20 May 2008
The European SENSHY project will produce tunable 3.3 µm sources to be used in hydrocarbon detection systems.
The SENSHY consortium aims to develop application-grade semiconductor lasers in the wavelength range around 3.3 µm, with the goal of producing a new generation of laser-based gas sensing systems for hydrocarbons. The European Commission has granted the project €2.35 million, with the total project budget estimated at €3.2 million.
"SENSHY places Europe at the forefront of research in this field," said Marc Fischer of Nanoplus Nanosystems and Technologies, which is leading the project.
SENSHY focuses on novel gas sensors based on tunable diode laser spectroscopy (TDLS). "No application-grade semiconductor lasers capable of continuous-wave operation at room temperature are currently available at the necessary mid-IR wavelength," said Fischer. "Only pulsed operation or operation at cryogenic temperatures is possible. SENSHY will develop a new class of tunable mid-IR laser sources that will then be used to develop hydrocarbon sensor systems."
Hydrocarbon sensing is a growing global market, fuelled by concerns over pollution and industrial safety. TDLS systems built around semiconductor lasers can detect a variety of gas species at trace levels, but the lack of suitable mid-IR sources is hindering widespread exploitation of the technique for detecting hydrocarbons such as methane, propane and propene.
Overcoming this obstacle will need significant improvements in various fields, from epitaxial semiconductor growth, to tunable laser processing and sensor development.
"Co-operation at the European level is essential for obtaining access to the range and quality of personnel, technical expertise and resources required," commented Fischer. "Resources on this level are the key to fast progress. This would be impossible for an individual company or even at the national level within Europe."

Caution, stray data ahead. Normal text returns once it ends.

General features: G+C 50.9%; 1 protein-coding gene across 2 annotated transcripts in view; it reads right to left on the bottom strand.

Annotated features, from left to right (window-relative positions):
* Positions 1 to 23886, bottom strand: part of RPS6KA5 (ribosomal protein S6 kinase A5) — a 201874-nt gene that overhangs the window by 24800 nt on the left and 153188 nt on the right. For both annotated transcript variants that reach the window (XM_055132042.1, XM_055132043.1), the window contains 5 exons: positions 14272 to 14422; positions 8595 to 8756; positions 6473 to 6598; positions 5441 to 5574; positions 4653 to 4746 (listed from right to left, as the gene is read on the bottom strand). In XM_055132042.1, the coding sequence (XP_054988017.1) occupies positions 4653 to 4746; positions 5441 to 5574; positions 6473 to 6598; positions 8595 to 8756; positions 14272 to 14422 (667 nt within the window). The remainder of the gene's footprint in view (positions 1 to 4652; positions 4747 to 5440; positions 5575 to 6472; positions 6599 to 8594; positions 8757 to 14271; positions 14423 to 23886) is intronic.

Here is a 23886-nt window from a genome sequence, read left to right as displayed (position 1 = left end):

Nanoplus is the co-ordinator of the project, and is tasked with developing the semiconductor sources capable of single mode continuous wave operation at room temperature with extended tuning range. The other industrial partners are Gas Measurement Instruments of the UK and Siemens Laser Analytics of Sweden. Academic partners are Julius Maximillian University of Wurzburg, Institut d'Electronique de Sud University in Montpelier, and Poland's Wroclaw University of Technology.
"Continuing innovation in research is essential to help maintain European competitiveness, and keep some of the most important European component manufacturing centres ahead of the competition," said Fischer. "SENSHY is an appropriate response to strong international competition, and turning the research results into commercially viable innovations will have a clear impact."